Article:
A strategy to be ready for the future

There’s no denying that UK manufacturing has been in decline for more than three decades but Industry 4.0 offers the chance to re-establish UK success in the more advanced and high-tech manufacturing and engineering sectors. To this end, the UK Government launched its Industrial Strategy in 2015 with the specific intention to support six components in manufacturing success…

  • Innovation;
  • Skills;
  • Access to Finance;
  • Building capability in small and medium size enterprises (SMEs);
  • Strengthening collaboration across supply chains;
  • Creating more resilient supply chains.
Indsutry 4.0

Industry 4.0 is the future for manufacturing

In his November 2015 article ‘Industry 4.0: vital for UK manufacturing growth’ Steve Brambly, deputy director of Gambica (the trade association for the automation, control, instrumentation and laboratory technology sectors in the UK) explains how Industry 4.0 is not just another ‘Buzz’ term but is a disruptive development which no future looking business would wish to ignore.

Indsutry 4.0

The mechanics of Automation

With the increasing importance of Industry 4.0 and digital manufacturing, Advanced Engineering 2016 will see a growing representation from the businesses whose developments are transforming the idea of Industry 4.0 from a new way of thinking into a new way of doing things. A lot of these exhibitors will be found in the Automation’ group of exhibitors but here are two or three to whet your appetite to discover more about the change that will define your sector in the next couple of decades.

KUKA Robotics UK Ltd.

In 1973 KUKA developed the first industrial robot with six electric motor-driven axes, called FAMULUS. Today, robots are an integral and essential component in modern manufacturing processes, including digital production… they are, perhaps, the most important ‘things’ in the Internet of Things or the Industrial Internet that is the information infrastructure within which industry 4.0 has been made possible. KUKA has been in the UK for over 30 years and will be exhibiting at Advanced Engineering 2016 on Stand B53 where visitors will be able to discover more about robotics and how they can transform a manufacturing process as part of a digital manufacturing environment.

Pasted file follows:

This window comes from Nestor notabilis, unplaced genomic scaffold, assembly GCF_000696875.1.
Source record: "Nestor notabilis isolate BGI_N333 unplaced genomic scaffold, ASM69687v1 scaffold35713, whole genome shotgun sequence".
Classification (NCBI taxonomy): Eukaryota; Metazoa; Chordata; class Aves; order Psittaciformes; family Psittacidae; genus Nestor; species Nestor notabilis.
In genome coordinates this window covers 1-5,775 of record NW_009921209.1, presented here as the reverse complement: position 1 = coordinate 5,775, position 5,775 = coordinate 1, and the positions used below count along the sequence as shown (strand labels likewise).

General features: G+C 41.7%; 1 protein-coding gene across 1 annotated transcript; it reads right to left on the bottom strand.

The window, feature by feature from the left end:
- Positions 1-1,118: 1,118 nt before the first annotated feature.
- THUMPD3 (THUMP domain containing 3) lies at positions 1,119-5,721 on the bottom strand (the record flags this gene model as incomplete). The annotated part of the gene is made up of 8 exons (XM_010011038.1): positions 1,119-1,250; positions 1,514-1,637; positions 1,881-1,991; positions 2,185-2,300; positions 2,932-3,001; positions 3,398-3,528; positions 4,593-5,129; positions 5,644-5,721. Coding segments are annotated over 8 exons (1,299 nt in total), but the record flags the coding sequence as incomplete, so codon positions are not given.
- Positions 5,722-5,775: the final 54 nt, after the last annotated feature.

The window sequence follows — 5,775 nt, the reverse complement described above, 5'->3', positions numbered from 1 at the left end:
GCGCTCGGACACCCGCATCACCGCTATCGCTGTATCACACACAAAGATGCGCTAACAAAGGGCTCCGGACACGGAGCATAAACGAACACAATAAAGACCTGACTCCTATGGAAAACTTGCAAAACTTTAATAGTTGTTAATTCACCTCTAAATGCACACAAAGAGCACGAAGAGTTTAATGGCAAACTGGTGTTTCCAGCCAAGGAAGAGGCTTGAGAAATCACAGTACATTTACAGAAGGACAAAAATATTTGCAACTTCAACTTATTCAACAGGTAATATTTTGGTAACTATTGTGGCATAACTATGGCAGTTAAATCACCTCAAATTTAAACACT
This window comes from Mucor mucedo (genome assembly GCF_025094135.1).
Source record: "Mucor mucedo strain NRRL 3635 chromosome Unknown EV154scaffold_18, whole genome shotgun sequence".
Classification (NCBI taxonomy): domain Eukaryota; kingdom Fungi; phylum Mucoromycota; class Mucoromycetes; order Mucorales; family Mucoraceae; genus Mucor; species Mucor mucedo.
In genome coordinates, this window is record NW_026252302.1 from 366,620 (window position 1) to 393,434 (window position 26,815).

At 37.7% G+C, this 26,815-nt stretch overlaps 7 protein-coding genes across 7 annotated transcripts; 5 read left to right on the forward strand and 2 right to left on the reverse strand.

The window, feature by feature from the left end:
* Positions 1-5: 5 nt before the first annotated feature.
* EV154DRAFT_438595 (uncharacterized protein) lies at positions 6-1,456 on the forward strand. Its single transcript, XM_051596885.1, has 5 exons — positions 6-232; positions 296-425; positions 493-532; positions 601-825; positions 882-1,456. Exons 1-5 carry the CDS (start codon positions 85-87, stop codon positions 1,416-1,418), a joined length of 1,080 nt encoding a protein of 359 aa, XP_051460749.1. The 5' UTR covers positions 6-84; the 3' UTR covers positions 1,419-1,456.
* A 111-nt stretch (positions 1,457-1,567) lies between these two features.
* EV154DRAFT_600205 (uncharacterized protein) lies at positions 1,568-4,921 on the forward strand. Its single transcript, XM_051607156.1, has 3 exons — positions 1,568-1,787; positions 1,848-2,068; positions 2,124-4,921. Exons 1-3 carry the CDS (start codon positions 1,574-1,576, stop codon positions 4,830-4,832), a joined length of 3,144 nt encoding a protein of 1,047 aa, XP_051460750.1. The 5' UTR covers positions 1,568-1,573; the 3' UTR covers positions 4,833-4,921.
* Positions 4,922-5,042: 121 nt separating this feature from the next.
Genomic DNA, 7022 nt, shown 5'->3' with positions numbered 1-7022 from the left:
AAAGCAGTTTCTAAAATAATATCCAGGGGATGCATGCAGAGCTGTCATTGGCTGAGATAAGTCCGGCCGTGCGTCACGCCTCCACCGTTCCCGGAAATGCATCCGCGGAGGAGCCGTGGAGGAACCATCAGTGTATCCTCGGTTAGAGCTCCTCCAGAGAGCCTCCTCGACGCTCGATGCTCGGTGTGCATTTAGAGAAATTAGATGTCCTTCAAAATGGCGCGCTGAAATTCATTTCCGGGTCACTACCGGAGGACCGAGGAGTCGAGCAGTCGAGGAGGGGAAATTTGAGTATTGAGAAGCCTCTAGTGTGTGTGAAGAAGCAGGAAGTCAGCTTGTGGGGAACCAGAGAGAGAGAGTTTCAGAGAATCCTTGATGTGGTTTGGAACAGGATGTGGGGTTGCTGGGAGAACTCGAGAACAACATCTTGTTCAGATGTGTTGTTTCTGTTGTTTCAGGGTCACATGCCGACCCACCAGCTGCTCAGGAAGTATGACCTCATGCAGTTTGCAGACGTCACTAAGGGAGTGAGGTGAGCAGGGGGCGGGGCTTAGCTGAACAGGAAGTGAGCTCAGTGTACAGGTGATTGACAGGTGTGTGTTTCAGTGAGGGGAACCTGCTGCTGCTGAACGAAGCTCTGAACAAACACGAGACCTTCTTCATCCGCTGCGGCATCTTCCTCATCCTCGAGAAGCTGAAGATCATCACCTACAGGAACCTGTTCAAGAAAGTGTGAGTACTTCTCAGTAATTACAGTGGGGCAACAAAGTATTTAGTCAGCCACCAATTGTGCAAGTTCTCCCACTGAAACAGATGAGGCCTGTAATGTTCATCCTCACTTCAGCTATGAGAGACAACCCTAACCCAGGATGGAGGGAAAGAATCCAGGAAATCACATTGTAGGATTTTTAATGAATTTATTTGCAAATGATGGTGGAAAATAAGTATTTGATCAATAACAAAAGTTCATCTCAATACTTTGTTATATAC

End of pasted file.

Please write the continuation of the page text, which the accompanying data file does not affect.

Kawasaki Robotics (UK) Ltd.

With origins as a nineteenth century shipbuilder, Kawasaki has grown into one of the world’s largest industrial businesses with interests across the full spectrum of engineering and manufacturing from motorcycles to the tunnel boring machines that built the Channel Tunnel. Kawasaki Robotics builds on this illustrious heritage with a range of industrial automation solutions for every application. Whether it’s arc welding or spot welding; material handling or material removal; assembly or painting or any of the other essential industrial processes, Kawasaki has a robot that can do the job. At this year’s Advanced Engineering UK, Kawasaki Robotics UK will be on stand H40 where visitors will be able to view the different robots and see demonstrations of what they can do.

Expert Advanced Manufacturing Technologies

Expert has been supplying engineering and manufacturing businesses since 1972 and, today, offers a broad range of engineering expertise for tooling and automation programmes. At Advanced Engineering 2016, Expert will be on stand G21 where visitors will be able to discuss and see the firm’s automation and tooling services. Capabilities on offer include automated product assembly, simultaneous engineering, 3D virtual and discrete simulation manufacturing automation and Technologies, and process engineering among a lengthy array of products and services. Expert will undertake automation and tooling projects in the UK, Europe and around the world.

Contact us - Sales
Advanced Engineering - Home page